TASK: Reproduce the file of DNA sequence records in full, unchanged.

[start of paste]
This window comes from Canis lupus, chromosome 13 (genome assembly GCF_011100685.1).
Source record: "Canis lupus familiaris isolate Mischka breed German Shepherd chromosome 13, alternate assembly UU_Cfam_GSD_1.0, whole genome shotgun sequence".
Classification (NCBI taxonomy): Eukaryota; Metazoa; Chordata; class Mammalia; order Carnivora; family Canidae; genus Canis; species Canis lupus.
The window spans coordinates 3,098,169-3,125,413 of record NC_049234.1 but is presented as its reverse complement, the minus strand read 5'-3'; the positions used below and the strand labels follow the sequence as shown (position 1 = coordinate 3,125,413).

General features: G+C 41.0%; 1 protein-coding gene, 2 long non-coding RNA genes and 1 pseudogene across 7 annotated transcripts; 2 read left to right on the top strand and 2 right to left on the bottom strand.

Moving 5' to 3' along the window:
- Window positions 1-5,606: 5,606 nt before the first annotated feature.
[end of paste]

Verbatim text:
This window comes from Canis lupus, chromosome 13 (genome assembly GCF_011100685.1).
Source record: "Canis lupus familiaris isolate Mischka breed German Shepherd chromosome 13, alternate assembly UU_Cfam_GSD_1.0, whole genome shotgun sequence".
Classification (NCBI taxonomy): Eukaryota; Metazoa; Chordata; class Mammalia; order Carnivora; family Canidae; genus Canis; species Canis lupus.
The window spans coordinates 3,098,169-3,125,413 of record NC_049234.1 but is presented as its reverse complement, the minus strand read 5'-3'; the positions used below and the strand labels follow the sequence as shown (position 1 = coordinate 3,125,413).

General features: G+C 41.0%; 1 protein-coding gene, 2 long non-coding RNA genes and 1 pseudogene across 7 annotated transcripts; 2 read left to right on the top strand and 2 right to left on the bottom strand.

Moving 5' to 3' along the window:
- Window positions 1-5,606: 5,606 nt before the first annotated feature.